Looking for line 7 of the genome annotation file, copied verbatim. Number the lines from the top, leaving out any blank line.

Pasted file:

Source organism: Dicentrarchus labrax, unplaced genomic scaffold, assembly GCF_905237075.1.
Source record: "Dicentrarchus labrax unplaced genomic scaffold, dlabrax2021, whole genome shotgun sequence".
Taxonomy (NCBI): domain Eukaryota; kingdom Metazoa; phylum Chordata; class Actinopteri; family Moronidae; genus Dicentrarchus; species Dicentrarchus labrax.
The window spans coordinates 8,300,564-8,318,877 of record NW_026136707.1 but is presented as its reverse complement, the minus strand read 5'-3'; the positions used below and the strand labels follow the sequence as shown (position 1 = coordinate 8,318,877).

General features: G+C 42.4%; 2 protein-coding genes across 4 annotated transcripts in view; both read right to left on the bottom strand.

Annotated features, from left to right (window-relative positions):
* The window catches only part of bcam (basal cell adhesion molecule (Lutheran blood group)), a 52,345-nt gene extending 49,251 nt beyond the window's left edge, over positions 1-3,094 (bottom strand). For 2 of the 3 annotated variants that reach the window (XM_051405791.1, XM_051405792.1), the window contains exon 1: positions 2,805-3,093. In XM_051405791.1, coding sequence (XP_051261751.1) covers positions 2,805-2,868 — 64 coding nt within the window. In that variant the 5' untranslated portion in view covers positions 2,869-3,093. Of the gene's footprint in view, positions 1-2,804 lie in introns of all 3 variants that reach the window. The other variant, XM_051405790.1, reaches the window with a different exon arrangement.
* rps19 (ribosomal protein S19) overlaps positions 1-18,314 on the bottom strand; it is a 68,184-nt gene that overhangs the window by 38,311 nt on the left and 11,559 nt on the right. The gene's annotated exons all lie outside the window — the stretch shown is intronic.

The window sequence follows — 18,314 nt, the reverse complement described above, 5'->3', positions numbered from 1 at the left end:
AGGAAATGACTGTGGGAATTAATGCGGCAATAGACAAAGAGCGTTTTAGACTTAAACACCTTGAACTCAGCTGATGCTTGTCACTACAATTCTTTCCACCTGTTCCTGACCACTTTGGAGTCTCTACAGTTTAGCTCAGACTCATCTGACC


* The window catches only part of bcam (basal cell adhesion molecule (Lutheran blood group)), a 52,345-nt gene extending 49,251 nt beyond the window's left edge, over positions 1-3,094 (bottom strand). For 2 of the 3 annotated variants that reach the window (XM_051405791.1, XM_051405792.1), the window contains exon 1: positions 2,805-3,093. In XM_051405791.1, coding sequence (XP_051261751.1) covers positions 2,805-2,868 — 64 coding nt within the window. In that variant the 5' untranslated portion in view covers positions 2,869-3,093. Of the gene's footprint in view, positions 1-2,804 lie in introns of all 3 variants that reach the window. The other variant, XM_051405790.1, reaches the window with a different exon arrangement.